AXT: an acquisition opportunity?
Semiconductor substrate and materials supplier AXT ought to be an acquisition target for other companies in the GaAs industry supply chain.
That s according to two analysts reacting to the shock resignation of AXT s CEO, Phil Yin, on March 18.
Richard Shannon from Northland Securities suggests that rival GaAs substrate supplier Freiberger could be the most likely buyer, since the German company and AXT have been fighting for market share over the past couple of years.
Shannon also thinks that an acquisition by epiwafer foundry IQE, AXT s largest customer in 2009, could make sense.
"We think [AXT] is certainly on the radar screen for many potential groups of buyers," Shannon wrote in a report immediately following Yin s departure.
Rusty Cannon, president of RKC Capital, agrees with Shannon that with AXT s total stock market valuation now below the worth of its cash and restricted deposits, it looks like a good time to buy.
"I can t understand why a competitor or private equity [group] wouldn t be foaming at the mouth to buy AXT," Cannon told compoundsemiconductor.net. "You could offer somewhere around book value and get the cash in the bank and the rest of the company for free."
The two analysts also agree that Yin has been pivotal to AXT s recent success, which has seen the company resurrect supply deals with the likes of Skyworks Solutions and RF Micro Devices.
Prior to Yin s appointment in 2005 (see interview feature), these companies - the world s two largest manufacturers of GaAs devices - had not done business with AXT for many years. Yin was seen as spearheading his company s efforts to rebuild these relationships.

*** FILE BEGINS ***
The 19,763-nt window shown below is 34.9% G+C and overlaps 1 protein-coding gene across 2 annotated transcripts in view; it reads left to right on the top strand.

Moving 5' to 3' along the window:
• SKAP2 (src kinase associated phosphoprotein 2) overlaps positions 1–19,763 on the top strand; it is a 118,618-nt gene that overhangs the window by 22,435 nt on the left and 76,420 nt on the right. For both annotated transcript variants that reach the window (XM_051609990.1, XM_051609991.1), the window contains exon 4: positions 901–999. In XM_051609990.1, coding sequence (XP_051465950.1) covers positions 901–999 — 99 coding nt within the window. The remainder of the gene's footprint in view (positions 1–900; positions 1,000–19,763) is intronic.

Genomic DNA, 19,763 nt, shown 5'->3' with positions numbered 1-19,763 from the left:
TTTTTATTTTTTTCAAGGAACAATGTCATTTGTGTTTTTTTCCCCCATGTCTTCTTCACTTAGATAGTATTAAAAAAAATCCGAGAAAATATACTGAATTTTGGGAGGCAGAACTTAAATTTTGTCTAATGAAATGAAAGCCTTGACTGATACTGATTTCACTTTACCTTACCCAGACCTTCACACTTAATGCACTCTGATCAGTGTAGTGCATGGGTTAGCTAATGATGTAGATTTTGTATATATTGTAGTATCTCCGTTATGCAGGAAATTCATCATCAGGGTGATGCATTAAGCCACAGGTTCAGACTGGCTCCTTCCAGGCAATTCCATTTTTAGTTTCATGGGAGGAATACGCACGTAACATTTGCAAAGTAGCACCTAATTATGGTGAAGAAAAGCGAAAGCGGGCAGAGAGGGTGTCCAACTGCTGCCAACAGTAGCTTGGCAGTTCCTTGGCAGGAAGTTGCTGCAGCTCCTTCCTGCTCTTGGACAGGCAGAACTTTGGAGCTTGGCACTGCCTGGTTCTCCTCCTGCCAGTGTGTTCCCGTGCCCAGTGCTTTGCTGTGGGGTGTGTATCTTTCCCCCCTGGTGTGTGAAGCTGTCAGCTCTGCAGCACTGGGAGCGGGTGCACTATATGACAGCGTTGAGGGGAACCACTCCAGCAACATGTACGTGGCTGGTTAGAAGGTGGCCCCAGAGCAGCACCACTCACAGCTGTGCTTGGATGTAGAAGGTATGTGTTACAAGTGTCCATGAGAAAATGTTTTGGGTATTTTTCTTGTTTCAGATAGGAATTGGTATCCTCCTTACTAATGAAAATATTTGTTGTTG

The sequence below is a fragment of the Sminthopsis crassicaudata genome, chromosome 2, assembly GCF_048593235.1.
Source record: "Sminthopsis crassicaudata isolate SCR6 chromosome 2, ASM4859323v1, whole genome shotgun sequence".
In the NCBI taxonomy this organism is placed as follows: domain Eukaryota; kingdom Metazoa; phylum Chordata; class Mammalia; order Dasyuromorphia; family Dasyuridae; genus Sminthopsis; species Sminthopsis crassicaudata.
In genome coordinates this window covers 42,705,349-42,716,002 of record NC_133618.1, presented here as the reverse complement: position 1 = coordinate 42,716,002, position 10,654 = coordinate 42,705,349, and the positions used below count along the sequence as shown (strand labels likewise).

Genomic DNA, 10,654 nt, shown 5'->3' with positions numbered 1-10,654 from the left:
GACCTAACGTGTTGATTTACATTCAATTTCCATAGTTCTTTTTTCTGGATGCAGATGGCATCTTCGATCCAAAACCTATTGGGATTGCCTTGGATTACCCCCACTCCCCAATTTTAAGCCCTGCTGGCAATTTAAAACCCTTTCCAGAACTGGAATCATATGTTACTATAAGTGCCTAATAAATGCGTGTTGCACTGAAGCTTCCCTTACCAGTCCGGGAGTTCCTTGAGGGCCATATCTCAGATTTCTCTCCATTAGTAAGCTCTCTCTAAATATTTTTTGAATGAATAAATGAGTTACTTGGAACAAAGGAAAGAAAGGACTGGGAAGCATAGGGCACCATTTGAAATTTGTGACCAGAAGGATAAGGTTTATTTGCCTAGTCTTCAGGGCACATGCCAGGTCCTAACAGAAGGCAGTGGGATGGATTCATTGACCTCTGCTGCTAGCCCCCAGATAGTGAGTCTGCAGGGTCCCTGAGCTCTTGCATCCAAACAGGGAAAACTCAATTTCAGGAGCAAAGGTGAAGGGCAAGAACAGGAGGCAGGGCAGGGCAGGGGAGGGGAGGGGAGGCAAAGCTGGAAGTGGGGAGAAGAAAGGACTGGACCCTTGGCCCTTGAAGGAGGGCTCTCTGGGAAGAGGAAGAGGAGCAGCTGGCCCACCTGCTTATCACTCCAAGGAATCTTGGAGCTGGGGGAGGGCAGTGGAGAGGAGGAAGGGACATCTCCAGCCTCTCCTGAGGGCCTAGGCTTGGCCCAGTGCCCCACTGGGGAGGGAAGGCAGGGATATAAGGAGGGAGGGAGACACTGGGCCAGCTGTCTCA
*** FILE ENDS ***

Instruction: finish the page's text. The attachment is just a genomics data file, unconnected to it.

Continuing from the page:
"The resignation is a big loss for the company," said Shannon. "Phil Yin was the key driver of its efforts to regain trust and market share with customers."
That said, both Shannon and Cannon feel that AXT s remaining management "“ under the stewardship of CFO Wilson Cheung for the time being "“ will be able to maintain key customer relationships in the near term.
"AXT can continue to take market share," Cannon said. "They have very good momentum, despite the terrible end markets and economy. When things turn around they are set up perfectly."
While the specific reasons for Yin s resignation remain unknown, Shannon suggests that the former CEO may have wanted to take market share aggressively during the downturn, while other members of the AXT board perferred to adopt a more cautious approach.
Shannon also believes that AXT is beginning to emerge from the slump: "The inventory correction is largely complete and near-normal ordering patterns resumed in March."